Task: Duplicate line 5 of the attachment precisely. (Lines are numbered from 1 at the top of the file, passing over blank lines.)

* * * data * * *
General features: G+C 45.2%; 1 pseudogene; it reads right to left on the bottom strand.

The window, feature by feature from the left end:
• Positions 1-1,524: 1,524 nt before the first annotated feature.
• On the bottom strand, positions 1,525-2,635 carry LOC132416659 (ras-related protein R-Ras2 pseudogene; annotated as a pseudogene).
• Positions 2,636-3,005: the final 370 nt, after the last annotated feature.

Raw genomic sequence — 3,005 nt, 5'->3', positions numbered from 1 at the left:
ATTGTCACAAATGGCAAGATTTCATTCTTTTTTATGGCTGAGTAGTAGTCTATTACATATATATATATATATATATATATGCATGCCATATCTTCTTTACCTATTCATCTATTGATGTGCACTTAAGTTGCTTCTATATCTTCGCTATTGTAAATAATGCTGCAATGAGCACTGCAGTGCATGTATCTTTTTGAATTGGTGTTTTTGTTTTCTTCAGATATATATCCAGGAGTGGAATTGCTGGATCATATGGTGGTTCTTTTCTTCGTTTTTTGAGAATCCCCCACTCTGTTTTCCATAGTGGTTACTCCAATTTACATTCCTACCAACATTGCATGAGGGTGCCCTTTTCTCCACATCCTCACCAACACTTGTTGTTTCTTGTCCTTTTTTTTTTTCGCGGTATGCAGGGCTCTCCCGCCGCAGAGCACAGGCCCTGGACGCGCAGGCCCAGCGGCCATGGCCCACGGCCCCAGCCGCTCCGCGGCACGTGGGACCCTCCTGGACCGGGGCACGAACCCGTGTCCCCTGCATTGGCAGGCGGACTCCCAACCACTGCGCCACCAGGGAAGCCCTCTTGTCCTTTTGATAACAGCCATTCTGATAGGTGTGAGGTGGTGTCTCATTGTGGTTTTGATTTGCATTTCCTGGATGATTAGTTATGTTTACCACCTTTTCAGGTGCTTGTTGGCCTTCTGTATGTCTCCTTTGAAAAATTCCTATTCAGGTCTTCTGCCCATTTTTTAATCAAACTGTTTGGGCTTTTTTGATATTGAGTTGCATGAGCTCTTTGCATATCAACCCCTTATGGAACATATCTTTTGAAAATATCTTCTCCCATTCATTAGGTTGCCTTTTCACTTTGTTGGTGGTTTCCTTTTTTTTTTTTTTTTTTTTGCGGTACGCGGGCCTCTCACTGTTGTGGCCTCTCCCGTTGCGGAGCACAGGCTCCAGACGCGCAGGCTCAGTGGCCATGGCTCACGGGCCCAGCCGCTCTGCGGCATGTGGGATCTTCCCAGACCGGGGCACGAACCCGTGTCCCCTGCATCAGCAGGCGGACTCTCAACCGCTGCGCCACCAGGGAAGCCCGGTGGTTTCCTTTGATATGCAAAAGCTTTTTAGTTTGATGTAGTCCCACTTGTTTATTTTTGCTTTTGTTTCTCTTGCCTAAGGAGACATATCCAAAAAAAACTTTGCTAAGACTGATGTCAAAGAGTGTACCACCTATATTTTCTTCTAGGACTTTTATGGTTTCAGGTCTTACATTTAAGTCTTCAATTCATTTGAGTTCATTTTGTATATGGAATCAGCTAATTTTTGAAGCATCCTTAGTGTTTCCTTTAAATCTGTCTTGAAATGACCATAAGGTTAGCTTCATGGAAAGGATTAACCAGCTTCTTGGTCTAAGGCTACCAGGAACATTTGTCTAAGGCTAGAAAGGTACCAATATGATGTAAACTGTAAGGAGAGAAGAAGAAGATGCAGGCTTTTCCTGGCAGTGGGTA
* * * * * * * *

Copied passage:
• Positions 2,636-3,005: the final 370 nt, after the last annotated feature.